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Algeria arrests three more 'Hirak' activists

On Saturday, three other activists were ordered to be held in pre-trial detention and are slated for trial on 17 June
Algerians march in anti-government demonstration in February in city of Bordj Bou Arreridj, about 240km east of capital Algiers (AFP/File photo)

Algerian authorities on Sunday arrested three activists from the "Hirak" protest movement, a human rights group said, in the second day of arrests targeting members of the group.

Hakik Addad, Zoheir Keddam and Fodil Boumala, who had been arrested in the past, were seized separately by the police, said Said Salhi, vice president of the Algerian League for the Defence of Human Rights (LADDH).

Three Algerian activists detained over Hirak demonstration
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The reason for their arrest on Sunday was unknown, according to AFP.

Addad is a human rights activist, while Boumala is a journalist and Keddam belongs to the Silmiya group - peaceful activists who tried to prevent clashes between protesters and police during months of anti-government demonstrations.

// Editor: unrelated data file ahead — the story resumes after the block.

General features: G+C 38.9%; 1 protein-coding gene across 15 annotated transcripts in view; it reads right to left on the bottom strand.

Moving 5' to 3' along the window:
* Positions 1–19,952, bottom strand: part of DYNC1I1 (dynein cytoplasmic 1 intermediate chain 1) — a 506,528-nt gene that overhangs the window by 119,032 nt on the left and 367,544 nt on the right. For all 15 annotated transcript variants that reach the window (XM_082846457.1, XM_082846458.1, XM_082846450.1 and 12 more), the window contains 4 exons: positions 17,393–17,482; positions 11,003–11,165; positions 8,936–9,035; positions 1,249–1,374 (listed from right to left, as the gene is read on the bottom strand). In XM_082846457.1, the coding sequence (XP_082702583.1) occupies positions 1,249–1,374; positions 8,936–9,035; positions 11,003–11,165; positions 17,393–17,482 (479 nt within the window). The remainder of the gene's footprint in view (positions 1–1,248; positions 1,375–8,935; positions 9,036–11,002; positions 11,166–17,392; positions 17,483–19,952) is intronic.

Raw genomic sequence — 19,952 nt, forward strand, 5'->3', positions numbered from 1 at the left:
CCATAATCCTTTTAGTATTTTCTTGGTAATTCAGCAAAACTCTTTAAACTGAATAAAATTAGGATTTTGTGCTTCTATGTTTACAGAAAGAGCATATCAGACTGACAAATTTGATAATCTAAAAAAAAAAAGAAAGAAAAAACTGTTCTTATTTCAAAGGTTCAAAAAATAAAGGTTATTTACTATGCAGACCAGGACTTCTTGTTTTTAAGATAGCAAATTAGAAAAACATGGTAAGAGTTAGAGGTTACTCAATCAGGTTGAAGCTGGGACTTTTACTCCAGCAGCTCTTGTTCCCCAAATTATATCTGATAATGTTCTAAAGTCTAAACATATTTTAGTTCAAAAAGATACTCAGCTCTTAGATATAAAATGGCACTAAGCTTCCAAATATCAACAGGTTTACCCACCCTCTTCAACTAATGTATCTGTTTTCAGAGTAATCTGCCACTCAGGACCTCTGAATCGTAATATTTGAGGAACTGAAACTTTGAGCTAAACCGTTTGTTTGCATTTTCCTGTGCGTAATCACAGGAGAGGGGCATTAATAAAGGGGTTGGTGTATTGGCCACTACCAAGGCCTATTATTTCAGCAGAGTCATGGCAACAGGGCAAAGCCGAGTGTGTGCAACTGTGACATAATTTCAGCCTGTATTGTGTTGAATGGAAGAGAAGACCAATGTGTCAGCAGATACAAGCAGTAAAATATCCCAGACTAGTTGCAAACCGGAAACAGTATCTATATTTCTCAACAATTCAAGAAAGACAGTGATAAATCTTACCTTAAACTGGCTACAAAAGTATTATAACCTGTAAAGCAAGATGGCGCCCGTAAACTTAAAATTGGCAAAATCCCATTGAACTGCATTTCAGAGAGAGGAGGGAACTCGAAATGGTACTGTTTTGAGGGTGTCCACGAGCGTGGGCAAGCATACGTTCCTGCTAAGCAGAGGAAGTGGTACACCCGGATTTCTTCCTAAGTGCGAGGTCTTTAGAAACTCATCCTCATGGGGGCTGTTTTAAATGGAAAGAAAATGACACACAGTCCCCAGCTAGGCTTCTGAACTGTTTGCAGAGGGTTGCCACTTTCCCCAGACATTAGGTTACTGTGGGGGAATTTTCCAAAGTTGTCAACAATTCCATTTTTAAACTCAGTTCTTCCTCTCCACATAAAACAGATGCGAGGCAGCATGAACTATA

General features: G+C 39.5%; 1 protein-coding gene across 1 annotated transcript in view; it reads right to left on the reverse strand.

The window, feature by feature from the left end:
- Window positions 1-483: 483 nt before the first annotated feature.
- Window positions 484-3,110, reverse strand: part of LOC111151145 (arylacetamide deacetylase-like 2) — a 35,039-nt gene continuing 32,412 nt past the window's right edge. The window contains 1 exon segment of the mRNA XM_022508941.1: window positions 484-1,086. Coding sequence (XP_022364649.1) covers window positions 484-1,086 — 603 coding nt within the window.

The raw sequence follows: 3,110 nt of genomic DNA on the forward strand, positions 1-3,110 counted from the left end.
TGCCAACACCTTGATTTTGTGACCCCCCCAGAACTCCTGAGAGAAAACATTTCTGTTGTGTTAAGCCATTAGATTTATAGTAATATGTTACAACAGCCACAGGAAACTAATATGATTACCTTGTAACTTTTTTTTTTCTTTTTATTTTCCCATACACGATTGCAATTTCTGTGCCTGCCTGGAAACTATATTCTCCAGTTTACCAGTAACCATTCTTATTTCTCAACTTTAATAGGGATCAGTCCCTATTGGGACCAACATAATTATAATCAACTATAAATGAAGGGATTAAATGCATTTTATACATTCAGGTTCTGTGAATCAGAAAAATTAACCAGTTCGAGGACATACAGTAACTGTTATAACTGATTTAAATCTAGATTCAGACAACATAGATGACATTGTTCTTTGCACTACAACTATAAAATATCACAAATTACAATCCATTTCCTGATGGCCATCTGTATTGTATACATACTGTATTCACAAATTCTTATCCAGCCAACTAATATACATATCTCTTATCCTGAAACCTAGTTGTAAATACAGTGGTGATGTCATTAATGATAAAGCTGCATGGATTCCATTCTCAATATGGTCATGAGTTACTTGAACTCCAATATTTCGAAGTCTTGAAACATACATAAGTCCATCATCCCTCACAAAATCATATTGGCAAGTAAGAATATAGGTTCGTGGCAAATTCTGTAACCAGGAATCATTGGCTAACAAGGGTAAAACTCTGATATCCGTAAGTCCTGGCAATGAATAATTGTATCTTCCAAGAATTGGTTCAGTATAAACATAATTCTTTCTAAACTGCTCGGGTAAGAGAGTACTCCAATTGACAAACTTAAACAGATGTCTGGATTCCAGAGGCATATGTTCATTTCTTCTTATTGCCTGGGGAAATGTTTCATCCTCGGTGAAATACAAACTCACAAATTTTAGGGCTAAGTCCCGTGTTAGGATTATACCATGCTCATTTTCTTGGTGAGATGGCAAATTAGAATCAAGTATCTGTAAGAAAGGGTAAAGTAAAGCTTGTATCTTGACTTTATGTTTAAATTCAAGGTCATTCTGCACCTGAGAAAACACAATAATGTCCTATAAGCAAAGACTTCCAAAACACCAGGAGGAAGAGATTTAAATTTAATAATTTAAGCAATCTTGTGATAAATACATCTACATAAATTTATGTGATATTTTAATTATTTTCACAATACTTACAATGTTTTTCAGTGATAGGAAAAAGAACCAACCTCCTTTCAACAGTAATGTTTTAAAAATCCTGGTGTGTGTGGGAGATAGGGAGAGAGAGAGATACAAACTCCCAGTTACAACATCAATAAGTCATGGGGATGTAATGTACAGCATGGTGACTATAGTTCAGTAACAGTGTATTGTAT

Weekly anti-government protests rocked Algeria for more than a year and only stopped in March amid the novel coronavirus outbreak, with the authorities banning marches - although the opposition had already suspended its regular gatherings.

While the streets have been quiet, that may not last, according to The Economist, which noted that the provinces are stirring.

In Bejaia, a city in the Berber heartland about 200km east of Algiers, business owners have protested against the lockdown and activists have blocked police from arresting their friends. In nearby Kherrata, which was the first town to rise against French colonial rule, demonstrators chanted anti-government slogans during Eid al-Fitr celebrations last month, the magazine said.

In Bejaia on Saturday, three other Hirak activists were ordered to be held in pre-trial detention, according to the prisoners' defence group CNLD.

They are to go on trial on 17 June for incitement, "publication that could damage the national interest" and "endangering the lives of others during the confinement period" against the novel coronavirus, CNLD spokesman Kaci Tansaout said.

Protests are expected to resume soon in Algiers, too. “It’s going to be a hot summer,” a businessman in the capital told The Economist.

According to the CNLD, about 60 people are currently detained on charges linked to the protest movement, most of them over posts on Facebook.

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